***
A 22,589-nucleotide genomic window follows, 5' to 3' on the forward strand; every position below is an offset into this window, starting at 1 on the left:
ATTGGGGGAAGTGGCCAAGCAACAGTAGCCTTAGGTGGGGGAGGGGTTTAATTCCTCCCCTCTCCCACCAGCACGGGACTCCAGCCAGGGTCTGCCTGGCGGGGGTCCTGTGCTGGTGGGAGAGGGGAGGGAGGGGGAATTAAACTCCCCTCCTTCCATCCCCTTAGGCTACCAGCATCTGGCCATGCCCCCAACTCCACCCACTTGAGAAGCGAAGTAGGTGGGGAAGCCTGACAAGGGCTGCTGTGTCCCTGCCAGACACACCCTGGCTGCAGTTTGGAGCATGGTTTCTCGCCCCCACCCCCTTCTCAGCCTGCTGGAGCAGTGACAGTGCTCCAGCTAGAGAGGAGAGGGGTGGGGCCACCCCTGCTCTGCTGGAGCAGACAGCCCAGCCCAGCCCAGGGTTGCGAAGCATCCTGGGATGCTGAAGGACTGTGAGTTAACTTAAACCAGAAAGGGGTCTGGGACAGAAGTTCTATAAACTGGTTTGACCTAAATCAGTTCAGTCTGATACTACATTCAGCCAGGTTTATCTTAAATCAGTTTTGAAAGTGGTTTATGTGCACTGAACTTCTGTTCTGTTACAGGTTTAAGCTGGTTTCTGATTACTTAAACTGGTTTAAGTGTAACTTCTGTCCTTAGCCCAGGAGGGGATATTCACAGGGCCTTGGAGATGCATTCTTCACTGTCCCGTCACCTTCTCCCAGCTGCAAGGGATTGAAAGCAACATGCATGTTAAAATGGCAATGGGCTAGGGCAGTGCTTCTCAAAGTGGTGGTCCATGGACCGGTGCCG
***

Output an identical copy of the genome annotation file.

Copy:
A 22,589-nucleotide genomic window follows, 5' to 3' on the forward strand; every position below is an offset into this window, starting at 1 on the left:
ATTGGGGGAAGTGGCCAAGCAACAGTAGCCTTAGGTGGGGGAGGGGTTTAATTCCTCCCCTCTCCCACCAGCACGGGACTCCAGCCAGGGTCTGCCTGGCGGGGGTCCTGTGCTGGTGGGAGAGGGGAGGGAGGGGGAATTAAACTCCCCTCCTTCCATCCCCTTAGGCTACCAGCATCTGGCCATGCCCCCAACTCCACCCACTTGAGAAGCGAAGTAGGTGGGGAAGCCTGACAAGGGCTGCTGTGTCCCTGCCAGACACACCCTGGCTGCAGTTTGGAGCATGGTTTCTCGCCCCCACCCCCTTCTCAGCCTGCTGGAGCAGTGACAGTGCTCCAGCTAGAGAGGAGAGGGGTGGGGCCACCCCTGCTCTGCTGGAGCAGACAGCCCAGCCCAGCCCAGGGTTGCGAAGCATCCTGGGATGCTGAAGGACTGTGAGTTAACTTAAACCAGAAAGGGGTCTGGGACAGAAGTTCTATAAACTGGTTTGACCTAAATCAGTTCAGTCTGATACTACATTCAGCCAGGTTTATCTTAAATCAGTTTTGAAAGTGGTTTATGTGCACTGAACTTCTGTTCTGTTACAGGTTTAAGCTGGTTTCTGATTACTTAAACTGGTTTAAGTGTAACTTCTGTCCTTAGCCCAGGAGGGGATATTCACAGGGCCTTGGAGATGCATTCTTCACTGTCCCGTCACCTTCTCCCAGCTGCAAGGGATTGAAAGCAACATGCATGTTAAAATGGCAATGGGCTAGGGCAGTGCTTCTCAAAGTGGTGGTCCATGGACCGGTGCCG